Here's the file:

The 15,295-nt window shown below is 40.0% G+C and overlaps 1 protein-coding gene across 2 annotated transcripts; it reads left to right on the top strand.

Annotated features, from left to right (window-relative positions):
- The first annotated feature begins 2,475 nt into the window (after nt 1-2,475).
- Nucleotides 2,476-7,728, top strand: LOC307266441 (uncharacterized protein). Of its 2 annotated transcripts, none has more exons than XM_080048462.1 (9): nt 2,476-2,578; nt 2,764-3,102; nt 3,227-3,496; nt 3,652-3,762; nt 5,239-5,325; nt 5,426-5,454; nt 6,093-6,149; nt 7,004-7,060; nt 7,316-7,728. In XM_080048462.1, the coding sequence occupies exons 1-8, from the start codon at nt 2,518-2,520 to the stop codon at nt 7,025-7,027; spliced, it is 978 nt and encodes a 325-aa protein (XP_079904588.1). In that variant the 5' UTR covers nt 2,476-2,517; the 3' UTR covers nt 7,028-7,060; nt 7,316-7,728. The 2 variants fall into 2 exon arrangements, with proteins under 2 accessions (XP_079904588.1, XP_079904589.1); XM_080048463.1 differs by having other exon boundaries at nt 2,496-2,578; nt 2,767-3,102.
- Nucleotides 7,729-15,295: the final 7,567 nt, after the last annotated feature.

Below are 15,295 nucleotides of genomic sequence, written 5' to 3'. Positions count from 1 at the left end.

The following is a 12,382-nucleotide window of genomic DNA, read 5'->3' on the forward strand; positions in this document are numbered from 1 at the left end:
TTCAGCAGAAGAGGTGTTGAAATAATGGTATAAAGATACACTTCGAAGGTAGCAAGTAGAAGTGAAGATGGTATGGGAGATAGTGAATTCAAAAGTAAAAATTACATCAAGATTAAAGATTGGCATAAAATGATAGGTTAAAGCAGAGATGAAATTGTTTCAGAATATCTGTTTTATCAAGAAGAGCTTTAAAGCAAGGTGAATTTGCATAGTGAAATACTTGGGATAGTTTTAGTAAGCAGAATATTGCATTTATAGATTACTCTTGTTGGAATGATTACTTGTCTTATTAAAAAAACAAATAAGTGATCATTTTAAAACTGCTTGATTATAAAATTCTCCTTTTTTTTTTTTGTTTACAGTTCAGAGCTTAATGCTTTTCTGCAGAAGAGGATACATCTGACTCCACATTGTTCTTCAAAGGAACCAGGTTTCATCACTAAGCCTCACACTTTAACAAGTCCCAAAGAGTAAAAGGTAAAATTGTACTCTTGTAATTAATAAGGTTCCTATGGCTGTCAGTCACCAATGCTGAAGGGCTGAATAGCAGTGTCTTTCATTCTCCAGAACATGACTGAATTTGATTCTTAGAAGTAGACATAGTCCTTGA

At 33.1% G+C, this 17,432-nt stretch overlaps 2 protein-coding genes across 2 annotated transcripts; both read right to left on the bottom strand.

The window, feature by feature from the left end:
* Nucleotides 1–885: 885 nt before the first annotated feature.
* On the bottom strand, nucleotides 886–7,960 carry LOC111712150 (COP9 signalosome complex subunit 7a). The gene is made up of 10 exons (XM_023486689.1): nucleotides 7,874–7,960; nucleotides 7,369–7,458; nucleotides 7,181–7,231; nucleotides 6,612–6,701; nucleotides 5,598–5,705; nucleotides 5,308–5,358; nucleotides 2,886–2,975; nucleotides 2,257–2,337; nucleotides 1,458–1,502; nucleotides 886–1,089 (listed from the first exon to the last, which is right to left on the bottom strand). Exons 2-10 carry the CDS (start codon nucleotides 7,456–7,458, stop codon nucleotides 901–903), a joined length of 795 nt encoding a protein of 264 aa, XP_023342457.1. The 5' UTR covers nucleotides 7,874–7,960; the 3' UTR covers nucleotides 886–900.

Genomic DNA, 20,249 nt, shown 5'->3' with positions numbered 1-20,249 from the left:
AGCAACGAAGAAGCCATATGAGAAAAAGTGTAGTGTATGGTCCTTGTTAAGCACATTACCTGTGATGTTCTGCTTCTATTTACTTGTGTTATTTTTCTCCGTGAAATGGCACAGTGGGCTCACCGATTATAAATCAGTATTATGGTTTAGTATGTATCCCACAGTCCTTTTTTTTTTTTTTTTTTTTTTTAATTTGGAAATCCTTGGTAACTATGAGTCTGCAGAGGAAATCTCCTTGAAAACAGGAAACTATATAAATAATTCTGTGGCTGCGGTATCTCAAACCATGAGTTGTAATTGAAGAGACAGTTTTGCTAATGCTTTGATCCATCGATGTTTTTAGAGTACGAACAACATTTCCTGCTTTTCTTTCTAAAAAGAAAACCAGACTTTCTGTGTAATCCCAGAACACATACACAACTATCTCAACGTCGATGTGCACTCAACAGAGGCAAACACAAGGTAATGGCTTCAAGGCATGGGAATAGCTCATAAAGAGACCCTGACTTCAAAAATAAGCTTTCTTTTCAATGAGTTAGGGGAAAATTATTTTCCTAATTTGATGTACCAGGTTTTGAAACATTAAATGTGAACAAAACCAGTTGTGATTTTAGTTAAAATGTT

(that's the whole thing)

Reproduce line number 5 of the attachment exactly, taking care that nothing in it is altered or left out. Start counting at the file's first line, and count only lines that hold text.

- Nucleotides 7,729-15,295: the final 7,567 nt, after the last annotated feature.